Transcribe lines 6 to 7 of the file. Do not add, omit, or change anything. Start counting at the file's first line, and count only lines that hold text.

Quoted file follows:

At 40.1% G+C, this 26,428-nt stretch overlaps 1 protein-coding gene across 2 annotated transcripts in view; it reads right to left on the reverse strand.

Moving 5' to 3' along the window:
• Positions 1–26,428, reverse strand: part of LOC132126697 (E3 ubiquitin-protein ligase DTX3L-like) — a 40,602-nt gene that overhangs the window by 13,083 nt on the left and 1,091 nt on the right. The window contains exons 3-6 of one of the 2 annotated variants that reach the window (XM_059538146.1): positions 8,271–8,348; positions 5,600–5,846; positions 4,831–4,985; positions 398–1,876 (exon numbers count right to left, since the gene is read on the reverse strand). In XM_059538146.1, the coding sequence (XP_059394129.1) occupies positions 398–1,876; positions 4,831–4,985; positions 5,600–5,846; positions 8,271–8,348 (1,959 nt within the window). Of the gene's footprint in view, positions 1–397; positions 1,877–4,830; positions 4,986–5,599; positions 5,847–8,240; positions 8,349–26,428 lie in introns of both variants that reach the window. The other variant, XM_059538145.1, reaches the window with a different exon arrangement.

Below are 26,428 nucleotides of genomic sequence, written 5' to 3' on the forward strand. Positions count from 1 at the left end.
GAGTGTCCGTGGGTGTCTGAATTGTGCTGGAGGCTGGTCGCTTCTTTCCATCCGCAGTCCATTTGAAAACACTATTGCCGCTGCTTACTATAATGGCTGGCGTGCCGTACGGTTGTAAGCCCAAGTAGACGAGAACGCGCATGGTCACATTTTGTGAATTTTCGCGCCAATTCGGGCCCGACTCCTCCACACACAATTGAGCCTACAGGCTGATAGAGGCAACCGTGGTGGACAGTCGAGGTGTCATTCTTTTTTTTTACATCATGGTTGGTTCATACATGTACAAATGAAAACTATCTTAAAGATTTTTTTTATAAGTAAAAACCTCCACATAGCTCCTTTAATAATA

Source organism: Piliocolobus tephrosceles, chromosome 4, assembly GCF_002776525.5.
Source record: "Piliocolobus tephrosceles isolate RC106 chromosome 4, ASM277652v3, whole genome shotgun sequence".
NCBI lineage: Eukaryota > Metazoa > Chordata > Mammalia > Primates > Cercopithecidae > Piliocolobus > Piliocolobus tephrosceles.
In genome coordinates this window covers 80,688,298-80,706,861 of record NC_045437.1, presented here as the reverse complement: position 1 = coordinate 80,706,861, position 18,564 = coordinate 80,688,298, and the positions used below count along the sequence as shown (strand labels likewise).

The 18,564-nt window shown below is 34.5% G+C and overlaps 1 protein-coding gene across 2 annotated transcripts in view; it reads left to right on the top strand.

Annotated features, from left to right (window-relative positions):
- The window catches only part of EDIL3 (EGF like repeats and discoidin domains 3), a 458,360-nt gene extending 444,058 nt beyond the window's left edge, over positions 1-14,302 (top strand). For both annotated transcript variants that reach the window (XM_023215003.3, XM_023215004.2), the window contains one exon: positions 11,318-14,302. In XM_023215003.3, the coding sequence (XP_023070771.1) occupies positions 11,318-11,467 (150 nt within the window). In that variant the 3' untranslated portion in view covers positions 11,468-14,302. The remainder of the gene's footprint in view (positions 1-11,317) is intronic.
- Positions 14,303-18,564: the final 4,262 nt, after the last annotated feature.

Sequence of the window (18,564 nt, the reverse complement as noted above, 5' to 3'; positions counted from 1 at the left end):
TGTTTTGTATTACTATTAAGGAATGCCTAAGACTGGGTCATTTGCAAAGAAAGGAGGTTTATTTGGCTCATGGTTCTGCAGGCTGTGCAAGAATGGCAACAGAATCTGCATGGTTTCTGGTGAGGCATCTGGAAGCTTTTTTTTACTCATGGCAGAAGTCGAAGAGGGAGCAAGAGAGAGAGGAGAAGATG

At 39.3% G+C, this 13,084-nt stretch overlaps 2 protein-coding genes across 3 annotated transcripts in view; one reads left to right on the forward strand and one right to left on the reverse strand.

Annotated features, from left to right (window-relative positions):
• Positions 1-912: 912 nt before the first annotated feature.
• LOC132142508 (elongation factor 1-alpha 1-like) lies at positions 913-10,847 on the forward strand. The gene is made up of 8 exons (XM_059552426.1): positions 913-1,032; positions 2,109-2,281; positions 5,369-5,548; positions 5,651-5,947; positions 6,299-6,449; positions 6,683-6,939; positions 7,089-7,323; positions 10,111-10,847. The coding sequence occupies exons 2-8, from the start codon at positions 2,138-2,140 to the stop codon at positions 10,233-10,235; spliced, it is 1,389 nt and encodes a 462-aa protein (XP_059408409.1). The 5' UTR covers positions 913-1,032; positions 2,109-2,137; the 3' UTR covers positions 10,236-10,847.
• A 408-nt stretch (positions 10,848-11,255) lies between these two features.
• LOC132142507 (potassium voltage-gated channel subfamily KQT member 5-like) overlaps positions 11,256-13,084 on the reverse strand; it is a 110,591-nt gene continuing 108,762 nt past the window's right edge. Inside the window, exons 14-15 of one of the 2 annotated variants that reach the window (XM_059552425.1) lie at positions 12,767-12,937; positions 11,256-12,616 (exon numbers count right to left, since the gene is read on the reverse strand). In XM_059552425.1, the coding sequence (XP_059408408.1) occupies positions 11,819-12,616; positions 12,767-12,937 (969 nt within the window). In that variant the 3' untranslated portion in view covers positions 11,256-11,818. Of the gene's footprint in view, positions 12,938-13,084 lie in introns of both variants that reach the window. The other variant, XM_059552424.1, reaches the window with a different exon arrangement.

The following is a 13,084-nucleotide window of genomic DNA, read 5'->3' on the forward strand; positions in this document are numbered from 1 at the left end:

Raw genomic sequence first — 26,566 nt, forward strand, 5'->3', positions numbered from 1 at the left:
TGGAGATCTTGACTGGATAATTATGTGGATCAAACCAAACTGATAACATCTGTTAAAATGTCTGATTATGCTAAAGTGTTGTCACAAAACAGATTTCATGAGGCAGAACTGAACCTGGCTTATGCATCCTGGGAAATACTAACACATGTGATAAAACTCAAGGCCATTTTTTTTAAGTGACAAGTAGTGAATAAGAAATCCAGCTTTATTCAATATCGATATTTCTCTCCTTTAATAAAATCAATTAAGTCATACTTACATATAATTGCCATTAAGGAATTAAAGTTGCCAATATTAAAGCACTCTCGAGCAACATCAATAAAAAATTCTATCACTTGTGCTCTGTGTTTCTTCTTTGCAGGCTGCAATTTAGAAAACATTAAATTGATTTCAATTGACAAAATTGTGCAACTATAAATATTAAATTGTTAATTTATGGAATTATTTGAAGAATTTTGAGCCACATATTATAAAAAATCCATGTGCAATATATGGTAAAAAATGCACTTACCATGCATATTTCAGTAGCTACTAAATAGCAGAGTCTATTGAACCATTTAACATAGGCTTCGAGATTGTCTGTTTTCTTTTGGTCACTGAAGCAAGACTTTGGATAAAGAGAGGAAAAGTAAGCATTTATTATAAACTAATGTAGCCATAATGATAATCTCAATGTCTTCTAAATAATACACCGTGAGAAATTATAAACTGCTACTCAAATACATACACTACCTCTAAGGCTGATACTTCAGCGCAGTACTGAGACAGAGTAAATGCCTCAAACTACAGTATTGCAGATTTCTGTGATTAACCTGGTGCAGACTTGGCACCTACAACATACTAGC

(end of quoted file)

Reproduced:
Source organism: Piliocolobus tephrosceles, chromosome 4, assembly GCF_002776525.5.
Source record: "Piliocolobus tephrosceles isolate RC106 chromosome 4, ASM277652v3, whole genome shotgun sequence".